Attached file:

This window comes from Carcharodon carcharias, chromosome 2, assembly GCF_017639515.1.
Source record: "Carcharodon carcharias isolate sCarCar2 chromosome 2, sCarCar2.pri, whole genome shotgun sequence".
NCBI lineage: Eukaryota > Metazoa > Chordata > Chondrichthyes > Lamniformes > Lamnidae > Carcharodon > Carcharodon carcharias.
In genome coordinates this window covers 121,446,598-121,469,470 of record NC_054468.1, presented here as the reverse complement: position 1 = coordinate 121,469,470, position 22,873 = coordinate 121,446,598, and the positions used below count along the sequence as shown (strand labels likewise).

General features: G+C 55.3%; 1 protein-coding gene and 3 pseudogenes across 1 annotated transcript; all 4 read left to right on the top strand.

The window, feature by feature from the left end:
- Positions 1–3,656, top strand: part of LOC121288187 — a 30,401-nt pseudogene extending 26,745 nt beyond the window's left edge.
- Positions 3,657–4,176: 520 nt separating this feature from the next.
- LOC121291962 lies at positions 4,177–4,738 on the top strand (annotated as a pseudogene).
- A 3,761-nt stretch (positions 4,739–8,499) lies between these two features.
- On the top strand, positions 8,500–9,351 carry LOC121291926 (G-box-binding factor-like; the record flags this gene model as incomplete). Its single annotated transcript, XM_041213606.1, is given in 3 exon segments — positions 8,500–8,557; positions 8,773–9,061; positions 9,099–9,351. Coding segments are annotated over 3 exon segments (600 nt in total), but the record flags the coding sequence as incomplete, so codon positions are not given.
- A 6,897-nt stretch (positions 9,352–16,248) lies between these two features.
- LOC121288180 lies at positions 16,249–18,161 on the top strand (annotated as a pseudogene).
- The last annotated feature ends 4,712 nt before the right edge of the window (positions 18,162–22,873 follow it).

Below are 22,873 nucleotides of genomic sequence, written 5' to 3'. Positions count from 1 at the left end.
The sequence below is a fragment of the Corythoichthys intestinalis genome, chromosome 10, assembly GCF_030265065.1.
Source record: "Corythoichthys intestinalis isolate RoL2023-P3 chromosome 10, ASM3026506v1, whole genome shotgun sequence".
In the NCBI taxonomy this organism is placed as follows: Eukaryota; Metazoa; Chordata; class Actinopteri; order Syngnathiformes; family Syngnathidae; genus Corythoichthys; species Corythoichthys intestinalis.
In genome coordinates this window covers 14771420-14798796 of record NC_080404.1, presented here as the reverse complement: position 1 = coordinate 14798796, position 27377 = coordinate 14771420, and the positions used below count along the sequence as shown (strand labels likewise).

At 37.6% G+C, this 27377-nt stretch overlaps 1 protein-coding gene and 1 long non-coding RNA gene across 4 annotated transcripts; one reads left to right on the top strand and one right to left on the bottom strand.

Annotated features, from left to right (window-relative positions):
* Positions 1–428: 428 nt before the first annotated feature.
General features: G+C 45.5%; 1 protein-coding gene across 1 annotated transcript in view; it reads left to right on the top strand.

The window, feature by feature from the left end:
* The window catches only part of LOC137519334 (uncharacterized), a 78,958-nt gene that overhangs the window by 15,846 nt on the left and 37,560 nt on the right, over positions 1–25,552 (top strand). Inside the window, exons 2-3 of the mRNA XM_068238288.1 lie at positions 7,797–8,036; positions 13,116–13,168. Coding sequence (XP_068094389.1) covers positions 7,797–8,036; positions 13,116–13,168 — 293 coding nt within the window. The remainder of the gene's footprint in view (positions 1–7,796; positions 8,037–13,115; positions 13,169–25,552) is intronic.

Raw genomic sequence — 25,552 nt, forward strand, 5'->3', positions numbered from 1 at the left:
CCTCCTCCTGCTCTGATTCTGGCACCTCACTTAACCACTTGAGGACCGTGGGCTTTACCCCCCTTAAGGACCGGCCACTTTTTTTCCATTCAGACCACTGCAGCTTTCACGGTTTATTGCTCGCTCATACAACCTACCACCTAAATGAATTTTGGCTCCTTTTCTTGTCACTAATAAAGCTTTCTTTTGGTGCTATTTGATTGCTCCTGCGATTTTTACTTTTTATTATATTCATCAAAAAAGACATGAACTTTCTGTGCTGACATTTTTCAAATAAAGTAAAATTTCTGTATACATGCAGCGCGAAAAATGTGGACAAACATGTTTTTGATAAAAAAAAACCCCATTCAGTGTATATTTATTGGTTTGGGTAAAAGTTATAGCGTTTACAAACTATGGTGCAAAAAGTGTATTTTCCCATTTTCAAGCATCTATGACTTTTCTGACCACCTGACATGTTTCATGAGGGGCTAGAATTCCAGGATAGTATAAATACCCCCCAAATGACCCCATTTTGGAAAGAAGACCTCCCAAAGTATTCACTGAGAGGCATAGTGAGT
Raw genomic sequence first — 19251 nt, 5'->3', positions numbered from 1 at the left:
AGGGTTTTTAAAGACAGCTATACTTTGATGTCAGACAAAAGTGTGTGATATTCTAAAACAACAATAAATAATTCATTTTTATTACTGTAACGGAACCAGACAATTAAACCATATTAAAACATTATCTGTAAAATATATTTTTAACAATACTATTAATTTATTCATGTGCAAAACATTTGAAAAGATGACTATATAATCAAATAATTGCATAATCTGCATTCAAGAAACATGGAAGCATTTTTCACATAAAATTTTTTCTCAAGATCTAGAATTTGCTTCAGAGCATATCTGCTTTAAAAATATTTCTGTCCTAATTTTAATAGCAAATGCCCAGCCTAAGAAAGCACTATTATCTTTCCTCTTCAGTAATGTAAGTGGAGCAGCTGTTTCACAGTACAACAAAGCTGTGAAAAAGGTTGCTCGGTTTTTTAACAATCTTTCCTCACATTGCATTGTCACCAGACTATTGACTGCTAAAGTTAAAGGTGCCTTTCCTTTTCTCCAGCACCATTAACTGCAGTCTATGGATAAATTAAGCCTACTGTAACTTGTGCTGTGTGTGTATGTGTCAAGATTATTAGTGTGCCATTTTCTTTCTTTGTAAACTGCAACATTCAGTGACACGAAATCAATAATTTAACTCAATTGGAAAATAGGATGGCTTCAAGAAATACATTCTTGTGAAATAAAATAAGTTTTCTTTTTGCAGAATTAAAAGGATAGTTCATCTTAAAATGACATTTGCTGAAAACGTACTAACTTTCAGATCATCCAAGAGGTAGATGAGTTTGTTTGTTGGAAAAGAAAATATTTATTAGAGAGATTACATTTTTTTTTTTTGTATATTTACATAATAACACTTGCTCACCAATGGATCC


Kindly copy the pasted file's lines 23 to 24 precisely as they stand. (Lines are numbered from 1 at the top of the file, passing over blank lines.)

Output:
General features: G+C 45.5%; 1 protein-coding gene across 1 annotated transcript in view; it reads left to right on the top strand.

The window, feature by feature from the left end: